MIT to probe its role in Aaron Swartz's suicide

Protests continue online with the MIT website inaccessible

By , IDG News Service |  Internet

Decisions made by officials in the Massachusetts U.S. Attorney's office and at MIT contributed to his death, his family and partner said in a statement. The US Attorney's office pursued an exceptionally harsh array of charges, carrying potentially over 30 years in prison, to punish an alleged crime that had no victims, the family said. Unlike JSTOR, MIT refused to stand up for Aaron and its own community's most cherished principles, according to the statement.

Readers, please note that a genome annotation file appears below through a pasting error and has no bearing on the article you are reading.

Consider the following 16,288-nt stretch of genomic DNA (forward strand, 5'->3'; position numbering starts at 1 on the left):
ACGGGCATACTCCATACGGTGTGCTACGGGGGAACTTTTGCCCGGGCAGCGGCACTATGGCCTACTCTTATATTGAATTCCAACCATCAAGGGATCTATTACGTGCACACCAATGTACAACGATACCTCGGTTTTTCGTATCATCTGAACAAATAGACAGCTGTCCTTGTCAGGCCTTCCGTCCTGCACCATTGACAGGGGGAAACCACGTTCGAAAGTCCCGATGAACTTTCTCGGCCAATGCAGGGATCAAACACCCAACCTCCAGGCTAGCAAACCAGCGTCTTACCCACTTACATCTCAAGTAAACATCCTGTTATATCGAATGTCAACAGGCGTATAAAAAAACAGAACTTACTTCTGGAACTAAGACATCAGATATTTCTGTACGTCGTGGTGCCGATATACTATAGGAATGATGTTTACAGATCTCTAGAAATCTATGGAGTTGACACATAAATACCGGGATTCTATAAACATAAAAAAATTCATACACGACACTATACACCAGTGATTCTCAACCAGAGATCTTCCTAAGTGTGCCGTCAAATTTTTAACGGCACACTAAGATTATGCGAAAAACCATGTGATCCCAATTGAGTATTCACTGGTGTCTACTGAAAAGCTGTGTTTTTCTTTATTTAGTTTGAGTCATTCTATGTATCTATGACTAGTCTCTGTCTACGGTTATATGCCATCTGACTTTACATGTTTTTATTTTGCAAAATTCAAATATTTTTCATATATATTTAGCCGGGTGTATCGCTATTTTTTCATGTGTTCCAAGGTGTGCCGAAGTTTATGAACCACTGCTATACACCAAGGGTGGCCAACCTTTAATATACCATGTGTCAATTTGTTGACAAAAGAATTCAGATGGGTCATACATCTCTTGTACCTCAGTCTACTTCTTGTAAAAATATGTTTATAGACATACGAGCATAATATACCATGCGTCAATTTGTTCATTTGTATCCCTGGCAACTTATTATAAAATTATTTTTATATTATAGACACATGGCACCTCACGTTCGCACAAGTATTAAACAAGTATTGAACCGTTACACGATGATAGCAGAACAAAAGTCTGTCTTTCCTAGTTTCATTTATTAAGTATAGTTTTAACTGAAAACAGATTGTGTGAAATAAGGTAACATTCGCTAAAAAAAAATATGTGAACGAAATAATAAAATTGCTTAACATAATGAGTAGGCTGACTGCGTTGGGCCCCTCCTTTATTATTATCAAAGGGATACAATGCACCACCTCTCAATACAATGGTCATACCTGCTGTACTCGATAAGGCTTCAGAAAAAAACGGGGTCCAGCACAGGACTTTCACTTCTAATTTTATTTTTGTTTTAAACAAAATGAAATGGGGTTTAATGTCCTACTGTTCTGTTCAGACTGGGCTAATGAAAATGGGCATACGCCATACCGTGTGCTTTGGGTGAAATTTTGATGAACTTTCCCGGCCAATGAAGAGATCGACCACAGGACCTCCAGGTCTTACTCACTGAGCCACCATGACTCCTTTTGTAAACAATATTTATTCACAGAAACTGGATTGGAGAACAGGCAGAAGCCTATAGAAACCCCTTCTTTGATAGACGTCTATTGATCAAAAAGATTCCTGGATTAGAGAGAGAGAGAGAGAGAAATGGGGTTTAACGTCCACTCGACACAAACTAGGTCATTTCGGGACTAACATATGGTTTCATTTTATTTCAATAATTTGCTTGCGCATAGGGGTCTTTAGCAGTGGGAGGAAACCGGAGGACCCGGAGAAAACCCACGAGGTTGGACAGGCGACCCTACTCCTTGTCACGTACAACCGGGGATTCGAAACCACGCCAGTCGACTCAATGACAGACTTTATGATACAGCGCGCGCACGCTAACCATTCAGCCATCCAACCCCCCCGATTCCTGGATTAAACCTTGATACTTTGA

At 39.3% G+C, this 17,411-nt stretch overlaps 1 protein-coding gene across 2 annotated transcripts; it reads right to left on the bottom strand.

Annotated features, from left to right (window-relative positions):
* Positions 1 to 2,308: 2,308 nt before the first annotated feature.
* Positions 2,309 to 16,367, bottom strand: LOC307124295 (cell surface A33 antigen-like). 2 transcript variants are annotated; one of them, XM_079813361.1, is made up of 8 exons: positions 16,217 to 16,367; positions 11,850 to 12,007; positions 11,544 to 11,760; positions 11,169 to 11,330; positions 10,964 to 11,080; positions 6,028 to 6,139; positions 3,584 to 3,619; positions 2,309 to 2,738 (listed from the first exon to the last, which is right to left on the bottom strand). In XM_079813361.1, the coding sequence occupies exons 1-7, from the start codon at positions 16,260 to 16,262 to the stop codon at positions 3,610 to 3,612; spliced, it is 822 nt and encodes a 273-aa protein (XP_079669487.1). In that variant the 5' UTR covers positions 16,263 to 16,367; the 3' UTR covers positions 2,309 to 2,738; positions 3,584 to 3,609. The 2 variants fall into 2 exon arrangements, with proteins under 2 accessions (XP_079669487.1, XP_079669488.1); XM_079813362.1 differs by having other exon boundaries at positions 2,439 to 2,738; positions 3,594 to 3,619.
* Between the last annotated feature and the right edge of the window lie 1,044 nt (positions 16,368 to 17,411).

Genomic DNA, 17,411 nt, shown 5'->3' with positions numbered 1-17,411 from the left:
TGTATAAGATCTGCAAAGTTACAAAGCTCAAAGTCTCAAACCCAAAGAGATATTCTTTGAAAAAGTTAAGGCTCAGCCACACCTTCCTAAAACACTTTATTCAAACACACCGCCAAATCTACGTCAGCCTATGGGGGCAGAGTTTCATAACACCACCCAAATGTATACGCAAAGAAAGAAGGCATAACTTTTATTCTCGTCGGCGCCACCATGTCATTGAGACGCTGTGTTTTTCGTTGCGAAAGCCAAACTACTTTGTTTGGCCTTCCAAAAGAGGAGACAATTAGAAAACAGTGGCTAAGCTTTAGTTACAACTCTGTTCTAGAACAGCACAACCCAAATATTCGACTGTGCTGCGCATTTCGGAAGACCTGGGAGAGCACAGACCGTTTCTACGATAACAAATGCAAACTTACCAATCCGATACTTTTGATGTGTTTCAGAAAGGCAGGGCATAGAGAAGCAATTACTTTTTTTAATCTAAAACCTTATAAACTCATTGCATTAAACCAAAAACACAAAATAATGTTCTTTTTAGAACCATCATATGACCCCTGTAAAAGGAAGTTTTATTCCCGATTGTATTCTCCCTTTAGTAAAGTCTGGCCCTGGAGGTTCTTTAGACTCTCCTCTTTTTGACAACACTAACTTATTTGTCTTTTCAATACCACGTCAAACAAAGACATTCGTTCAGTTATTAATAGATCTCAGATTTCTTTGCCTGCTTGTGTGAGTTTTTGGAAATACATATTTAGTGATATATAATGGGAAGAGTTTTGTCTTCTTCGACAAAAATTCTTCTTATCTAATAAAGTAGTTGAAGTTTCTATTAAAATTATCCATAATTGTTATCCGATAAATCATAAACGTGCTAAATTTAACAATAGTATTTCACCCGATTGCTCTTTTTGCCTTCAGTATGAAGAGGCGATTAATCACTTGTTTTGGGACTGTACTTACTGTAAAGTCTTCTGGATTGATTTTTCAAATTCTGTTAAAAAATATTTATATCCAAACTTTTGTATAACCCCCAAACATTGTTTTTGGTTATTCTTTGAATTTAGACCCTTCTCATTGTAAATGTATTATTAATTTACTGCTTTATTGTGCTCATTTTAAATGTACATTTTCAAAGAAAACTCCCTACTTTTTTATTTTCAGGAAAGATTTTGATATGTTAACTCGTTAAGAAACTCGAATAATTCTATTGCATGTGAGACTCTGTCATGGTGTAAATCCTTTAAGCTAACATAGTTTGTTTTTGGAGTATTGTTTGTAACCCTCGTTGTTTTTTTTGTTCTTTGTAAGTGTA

Aaron returned the data he had in his possession and JSTOR settled any civil claims it might have had against him in June 2011, the not-for-profit service said in a statement on its website.

John Ribeiro covers outsourcing and general technology breaking news from India for The IDG News Service. Follow John on Twitter at @Johnribeiro. John's e-mail address is john_ribeiro@idg.com

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